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2018 has been a year of astounding technological feats.

JD.com, a giant Chinese e-commerce platform, recently opened a Shanghai fulfilment centre that can process 200,000 orders a day with just 4 employees. At its annual conference in May, Google introduced an AI virtual assistant called Duplex that can mimic the human voice with uncanny precision. Amazon, meanwhile, will soon open checkout-less grocery stores in Chicago and San Francisco, in what could be the first major transformation of bricks-and-mortar retail in decades.

From autonomous vehicles to cancer-detecting algorithms, and from picking and packing machines to robo-advisory tools used in financial services, every corner of the economy has begun to feel the heat of a new machine age. The RSA uses the term ‘radical technologies’ to describe these innovations, which stretch from the shiny and much talked about, including artificial intelligence and robotics, to the prosaic but equally consequential, such as smartphones and digital platforms.

But what do these technologies mean for workers? Here there is still little consensus. Leading robotics expert Rodney Brooks describes fears of mass automation as “ludicrous”, whereas Amazon CEO Jeff Bezos claims “it’s hard to overstate how big of an impact [AI is] going to have on society over the next 20 years”. Adair Turner, Chairman of the Institute for New Economic Thinking, believes automation will be “rapid, unstoppable and limitless”.

Disagreements can also be seen in the predictions of job losses, which range from the catastrophic to the subdued. The University of Oxford estimate that 35 percent of UK jobs have the potential to be automated. In contrast, PwC suggest the figure is more likely to be 30 percent, while a 2017 McKinsey report said 5 percent of UK jobs are highly automatable. MIT Tech Review has identified at least 18 automation predictions, no two of which are alike.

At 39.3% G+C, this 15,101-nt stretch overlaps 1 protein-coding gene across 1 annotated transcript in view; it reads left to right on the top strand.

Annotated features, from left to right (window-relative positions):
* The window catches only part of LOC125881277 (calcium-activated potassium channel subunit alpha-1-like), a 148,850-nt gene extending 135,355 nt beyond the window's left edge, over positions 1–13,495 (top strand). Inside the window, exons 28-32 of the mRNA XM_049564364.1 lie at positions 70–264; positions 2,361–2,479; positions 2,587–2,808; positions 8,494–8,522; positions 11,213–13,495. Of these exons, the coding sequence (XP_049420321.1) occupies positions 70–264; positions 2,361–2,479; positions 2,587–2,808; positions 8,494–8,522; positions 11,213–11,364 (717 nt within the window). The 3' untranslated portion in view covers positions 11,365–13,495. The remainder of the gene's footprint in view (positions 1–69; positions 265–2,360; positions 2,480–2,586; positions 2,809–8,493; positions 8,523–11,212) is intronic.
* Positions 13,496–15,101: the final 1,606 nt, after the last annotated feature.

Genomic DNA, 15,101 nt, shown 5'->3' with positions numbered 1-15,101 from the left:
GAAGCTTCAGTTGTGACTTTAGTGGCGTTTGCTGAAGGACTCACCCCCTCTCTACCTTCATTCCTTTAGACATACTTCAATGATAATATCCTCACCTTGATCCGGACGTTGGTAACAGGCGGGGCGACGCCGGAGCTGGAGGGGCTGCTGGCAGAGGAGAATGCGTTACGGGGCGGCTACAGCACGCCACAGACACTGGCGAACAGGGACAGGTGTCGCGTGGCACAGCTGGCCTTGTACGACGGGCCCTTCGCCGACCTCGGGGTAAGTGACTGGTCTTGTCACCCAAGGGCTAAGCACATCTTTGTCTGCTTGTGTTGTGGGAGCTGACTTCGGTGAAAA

What is certain is that the world of work will evolve as a direct consequence of the invention and adoption of radical technologies — and in more ways than we might imagine. Alongside eliminating and creating jobs, these innovations will alter how workers are recruited, monitored, organised and paid. Companies like HireVue (video interviewing), Percolata (schedule setting) and Veriato (performance monitoring) are eager to reinvent all aspects of the workplace.

With support from our partners, the RSA is launching a new Future Work Centre to explore these impacts in more depth. Our goal is to equip policymakers, employers and educators with the insights they need to prepare today’s workforce for tomorrow’s workplace. Where necessary, we will push for policy and practice reform, but more importantly we will seek to reimagine our social contract — that web of explicit and implicit rights and obligations that govern the way we work.

Past experience tells us nothing can be left to chance. Globalisation, the last turbulent force to rock our labour market, left too many workers and communities behind in its wake. While radical technologies hold out the promise of creating a better world of work, this is an outcome that must be worked towards rather than blindly hoped for. The Future Work Centre aims to do just that, using a combination of research, policy and practice advocacy, campaigning and practical pilots.


Download our essay: Work in an age of radical technologies (1.6MB)
Visit the RSA’s Future Work Centre website for more information

We are grateful to Taylor Wessing, Friends Provident Foundation, Harbour Foundation, Google.org and donations from an RSA Fellow, without which this programme of work would not be possible.

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